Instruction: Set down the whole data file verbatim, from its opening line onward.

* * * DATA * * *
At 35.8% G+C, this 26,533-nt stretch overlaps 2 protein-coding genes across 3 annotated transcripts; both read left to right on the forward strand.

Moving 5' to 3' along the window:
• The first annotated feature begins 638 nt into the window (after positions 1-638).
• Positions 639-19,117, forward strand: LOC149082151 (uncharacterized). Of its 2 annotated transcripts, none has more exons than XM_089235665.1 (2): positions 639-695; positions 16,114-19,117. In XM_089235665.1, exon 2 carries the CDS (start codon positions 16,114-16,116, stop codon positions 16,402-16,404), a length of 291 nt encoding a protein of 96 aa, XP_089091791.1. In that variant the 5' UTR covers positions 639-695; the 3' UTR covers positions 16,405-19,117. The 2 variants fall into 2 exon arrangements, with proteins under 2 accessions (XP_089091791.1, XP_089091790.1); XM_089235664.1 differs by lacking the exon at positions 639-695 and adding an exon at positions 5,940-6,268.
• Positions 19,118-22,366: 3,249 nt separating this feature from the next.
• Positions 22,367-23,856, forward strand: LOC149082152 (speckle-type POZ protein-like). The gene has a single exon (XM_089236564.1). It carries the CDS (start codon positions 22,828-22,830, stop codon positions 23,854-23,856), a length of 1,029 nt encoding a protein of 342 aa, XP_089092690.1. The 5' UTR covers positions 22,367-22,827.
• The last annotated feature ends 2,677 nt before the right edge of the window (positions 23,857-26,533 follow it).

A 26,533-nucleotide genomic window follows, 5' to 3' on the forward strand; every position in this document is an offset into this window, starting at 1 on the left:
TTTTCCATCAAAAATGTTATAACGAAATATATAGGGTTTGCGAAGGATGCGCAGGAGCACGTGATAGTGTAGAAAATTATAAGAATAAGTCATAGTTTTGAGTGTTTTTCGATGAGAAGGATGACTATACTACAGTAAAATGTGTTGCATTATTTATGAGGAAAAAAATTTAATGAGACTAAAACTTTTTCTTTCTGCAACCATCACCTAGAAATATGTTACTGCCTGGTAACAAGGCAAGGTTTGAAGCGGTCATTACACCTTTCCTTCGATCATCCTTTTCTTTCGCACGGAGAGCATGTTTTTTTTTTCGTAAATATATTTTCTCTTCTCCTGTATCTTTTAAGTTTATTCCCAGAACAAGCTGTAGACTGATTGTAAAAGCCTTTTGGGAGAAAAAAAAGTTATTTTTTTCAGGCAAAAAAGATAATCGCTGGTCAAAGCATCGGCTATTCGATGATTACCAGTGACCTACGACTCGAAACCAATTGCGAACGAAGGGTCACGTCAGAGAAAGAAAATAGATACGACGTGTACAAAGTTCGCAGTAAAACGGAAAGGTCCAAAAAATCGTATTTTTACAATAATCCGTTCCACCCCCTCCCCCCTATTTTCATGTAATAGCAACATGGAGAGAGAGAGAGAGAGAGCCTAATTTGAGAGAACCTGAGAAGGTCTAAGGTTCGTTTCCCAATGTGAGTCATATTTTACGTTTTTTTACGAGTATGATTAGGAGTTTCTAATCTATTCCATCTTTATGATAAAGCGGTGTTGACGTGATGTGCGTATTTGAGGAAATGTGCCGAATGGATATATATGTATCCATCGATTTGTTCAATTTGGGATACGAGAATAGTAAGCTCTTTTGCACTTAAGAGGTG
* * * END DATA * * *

At 35.8% G+C, this 26,533-nt stretch overlaps 2 protein-coding genes across 3 annotated transcripts; both read left to right on the forward strand.

Moving 5' to 3' along the window:
• The first annotated feature begins 638 nt into the window (after positions 1-638).
• Positions 639-19,117, forward strand: LOC149082151 (uncharacterized). Of its 2 annotated transcripts, none has more exons than XM_089235665.1 (2): positions 639-695; positions 16,114-19,117. In XM_089235665.1, exon 2 carries the CDS (start codon positions 16,114-16,116, stop codon positions 16,402-16,404), a length of 291 nt encoding a protein of 96 aa, XP_089091791.1. In that variant the 5' UTR covers positions 639-695; the 3' UTR covers positions 16,405-19,117. The 2 variants fall into 2 exon arrangements, with proteins under 2 accessions (XP_089091791.1, XP_089091790.1); XM_089235664.1 differs by lacking the exon at positions 639-695 and adding an exon at positions 5,940-6,268.
• Positions 19,118-22,366: 3,249 nt separating this feature from the next.
• Positions 22,367-23,856, forward strand: LOC149082152 (speckle-type POZ protein-like). The gene has a single exon (XM_089236564.1). It carries the CDS (start codon positions 22,828-22,830, stop codon positions 23,854-23,856), a length of 1,029 nt encoding a protein of 342 aa, XP_089092690.1. The 5' UTR covers positions 22,367-22,827.
• The last annotated feature ends 2,677 nt before the right edge of the window (positions 23,857-26,533 follow it).

A 26,533-nucleotide genomic window follows, 5' to 3' on the forward strand; every position in this document is an offset into this window, starting at 1 on the left:
TTTTCCATCAAAAATGTTATAACGAAATATATAGGGTTTGCGAAGGATGCGCAGGAGCACGTGATAGTGTAGAAAATTATAAGAATAAGTCATAGTTTTGAGTGTTTTTCGATGAGAAGGATGACTATACTACAGTAAAATGTGTTGCATTATTTATGAGGAAAAAAATTTAATGAGACTAAAACTTTTTCTTTCTGCAACCATCACCTAGAAATATGTTACTGCCTGGTAACAAGGCAAGGTTTGAAGCGGTCATTACACCTTTCCTTCGATCATCCTTTTCTTTCGCACGGAGAGCATGTTTTTTTTTTCGTAAATATATTTTCTCTTCTCCTGTATCTTTTAAGTTTATTCCCAGAACAAGCTGTAGACTGATTGTAAAAGCCTTTTGGGAGAAAAAAAAGTTATTTTTTTCAGGCAAAAAAGATAATCGCTGGTCAAAGCATCGGCTATTCGATGATTACCAGTGACCTACGACTCGAAACCAATTGCGAACGAAGGGTCACGTCAGAGAAAGAAAATAGATACGACGTGTACAAAGTTCGCAGTAAAACGGAAAGGTCCAAAAAATCGTATTTTTACAATAATCCGTTCCACCCCCTCCCCCCTATTTTCATGTAATAGCAACATGGAGAGAGAGAGAGAGAGAGCCTAATTTGAGAGAACCTGAGAAGGTCTAAGGTTCGTTTCCCAATGTGAGTCATATTTTACGTTTTTTTACGAGTATGATTAGGAGTTTCTAATCTATTCCATCTTTATGATAAAGCGGTGTTGACGTGATGTGCGTATTTGAGGAAATGTGCCGAATGGATATATATGTATCCATCGATTTGTTCAATTTGGGATACGAGAATAGTAAGCTCTTTTGCACTTAAGAGGTG